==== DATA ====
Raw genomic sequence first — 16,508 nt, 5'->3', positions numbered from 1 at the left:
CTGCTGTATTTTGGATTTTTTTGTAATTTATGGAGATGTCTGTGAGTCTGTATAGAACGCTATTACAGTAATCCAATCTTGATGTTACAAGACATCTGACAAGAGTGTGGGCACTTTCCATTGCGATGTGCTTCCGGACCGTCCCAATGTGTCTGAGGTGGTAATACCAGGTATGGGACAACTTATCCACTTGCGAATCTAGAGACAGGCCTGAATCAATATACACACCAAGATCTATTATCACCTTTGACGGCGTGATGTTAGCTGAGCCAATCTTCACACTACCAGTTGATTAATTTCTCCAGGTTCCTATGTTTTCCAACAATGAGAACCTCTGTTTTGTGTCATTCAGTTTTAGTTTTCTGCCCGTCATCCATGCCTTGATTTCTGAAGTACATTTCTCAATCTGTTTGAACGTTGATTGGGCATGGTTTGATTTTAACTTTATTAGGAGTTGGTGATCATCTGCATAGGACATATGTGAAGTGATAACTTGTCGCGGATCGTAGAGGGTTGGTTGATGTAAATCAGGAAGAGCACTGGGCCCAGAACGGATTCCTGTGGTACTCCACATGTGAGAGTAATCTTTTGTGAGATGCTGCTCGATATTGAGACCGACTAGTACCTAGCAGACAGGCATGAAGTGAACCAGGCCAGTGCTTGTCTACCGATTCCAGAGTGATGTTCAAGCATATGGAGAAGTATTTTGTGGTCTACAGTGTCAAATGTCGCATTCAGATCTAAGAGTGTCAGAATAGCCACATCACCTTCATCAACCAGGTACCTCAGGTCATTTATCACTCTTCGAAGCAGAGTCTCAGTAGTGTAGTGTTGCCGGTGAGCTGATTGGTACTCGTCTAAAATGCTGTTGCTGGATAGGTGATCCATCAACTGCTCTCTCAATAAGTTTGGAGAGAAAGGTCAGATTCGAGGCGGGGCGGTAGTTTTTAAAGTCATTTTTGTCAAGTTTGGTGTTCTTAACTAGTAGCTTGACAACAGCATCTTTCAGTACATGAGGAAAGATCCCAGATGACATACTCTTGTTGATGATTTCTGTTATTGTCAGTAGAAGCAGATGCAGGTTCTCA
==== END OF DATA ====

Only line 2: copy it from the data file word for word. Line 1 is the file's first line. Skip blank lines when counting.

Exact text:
CTGCTGTATTTTGGATTTTTTTGTAATTTATGGAGATGTCTGTGAGTCTGTATAGAACGCTATTACAGTAATCCAATCTTGATGTTACAAGACATCTGACAAGAGTGTGGGCACTTTCCATTGCGATGTGCTTCCGGACCGTCCCAATGTGTCTGAGGTGGTAATACCAGGTATGGGACAACTTATCCACTTGCGAATCTAGAGACAGGCCTGAATCAATATACACACCAAGATCTATTATCACCTTTGACGGCGTGATGTTAGCTGAGCCAATCTTCACACTACCAGTTGATTAATTTCTCCAGGTTCCTATGTTTTCCAACAATGAGAACCTCTGTTTTGTGTCATTCAGTTTTAGTTTTCTGCCCGTCATCCATGCCTTGATTTCTGAAGTACATTTCTCAATCTGTTTGAACGTTGATTGGGCATGGTTTGATTTTAACTTTATTAGGAGTTGGTGATCATCTGCATAGGACATATGTGAAGTGATAACTTGTCGCGGATCGTAGAGGGTTGGTTGATGTAAATCAGGAAGAGCACTGGGCCCAGAACGGATTCCTGTGGTACTCCACATGTGAGAGTAATCTTTTGTGAGATGCTGCTCGATATTGAGACCGACTAGTACCTAGCAGACAGGCATGAAGTGAACCAGGCCAGTGCTTGTCTACCGATTCCAGAGTGATGTTCAAGCATATGGAGAAGTATTTTGTGGTCTACAGTGTCAAATGTCGCATTCAGATCTAAGAGTGTCAGAATAGCCACATCACCTTCATCAACCAGGTACCTCAGGTCATTTATCACTCTTCGAAGCAGAGTCTCAGTAGTGTAGTGTTGCCGGTGAGCTGATTGGTACTCGTCTAAAATGCTGTTGCTGGATAGGTGATCCATCAACTGCTCTCTCAATAAGTTTGGAGAGAAAGGTCAGATTCGAGGCGGGGCGGTAGTTTTTAAAGTCATTTTTGTCAAGTTTGGTGTTCTTAACTAGTAGCTTGACAACAGCATCTTTCAGTACATGAGGAAAGATCCCAGATGACATACTCTTGTTGATGATTTCTGTTATTGTCAGTAGAAGCAGATGCAGGTTCTCA